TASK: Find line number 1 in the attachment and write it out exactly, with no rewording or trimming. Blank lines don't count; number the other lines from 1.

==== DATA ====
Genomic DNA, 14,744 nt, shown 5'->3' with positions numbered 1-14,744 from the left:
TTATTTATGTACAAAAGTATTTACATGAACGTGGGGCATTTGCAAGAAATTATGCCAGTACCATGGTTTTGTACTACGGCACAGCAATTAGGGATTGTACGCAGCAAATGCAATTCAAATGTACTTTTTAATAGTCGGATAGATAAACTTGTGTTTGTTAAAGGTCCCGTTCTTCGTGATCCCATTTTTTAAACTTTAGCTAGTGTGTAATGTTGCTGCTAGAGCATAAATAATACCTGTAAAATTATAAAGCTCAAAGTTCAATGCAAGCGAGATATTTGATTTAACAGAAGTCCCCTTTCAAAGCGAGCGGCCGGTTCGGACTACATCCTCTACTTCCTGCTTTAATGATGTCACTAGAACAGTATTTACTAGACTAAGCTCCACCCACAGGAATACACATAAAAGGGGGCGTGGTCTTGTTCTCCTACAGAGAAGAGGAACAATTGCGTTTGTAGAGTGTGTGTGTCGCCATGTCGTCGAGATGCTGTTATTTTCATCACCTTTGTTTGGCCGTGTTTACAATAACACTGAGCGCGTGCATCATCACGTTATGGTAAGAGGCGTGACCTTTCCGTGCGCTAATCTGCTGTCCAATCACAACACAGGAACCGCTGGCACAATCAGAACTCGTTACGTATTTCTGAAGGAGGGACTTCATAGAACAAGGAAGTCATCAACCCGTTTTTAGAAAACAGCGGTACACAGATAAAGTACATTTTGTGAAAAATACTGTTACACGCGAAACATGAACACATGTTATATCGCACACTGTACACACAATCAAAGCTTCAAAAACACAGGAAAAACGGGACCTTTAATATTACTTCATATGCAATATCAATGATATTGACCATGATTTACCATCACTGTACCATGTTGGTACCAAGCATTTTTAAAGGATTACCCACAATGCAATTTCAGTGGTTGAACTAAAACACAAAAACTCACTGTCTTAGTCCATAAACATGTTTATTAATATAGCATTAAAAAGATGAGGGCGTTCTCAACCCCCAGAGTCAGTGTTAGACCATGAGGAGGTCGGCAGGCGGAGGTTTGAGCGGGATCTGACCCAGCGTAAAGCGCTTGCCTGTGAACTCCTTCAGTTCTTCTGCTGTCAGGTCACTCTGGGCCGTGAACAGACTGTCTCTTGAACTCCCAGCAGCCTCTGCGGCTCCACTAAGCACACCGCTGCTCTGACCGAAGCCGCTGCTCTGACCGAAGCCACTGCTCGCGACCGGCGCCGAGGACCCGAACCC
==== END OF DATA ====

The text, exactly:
Genomic DNA, 14,744 nt, shown 5'->3' with positions numbered 1-14,744 from the left: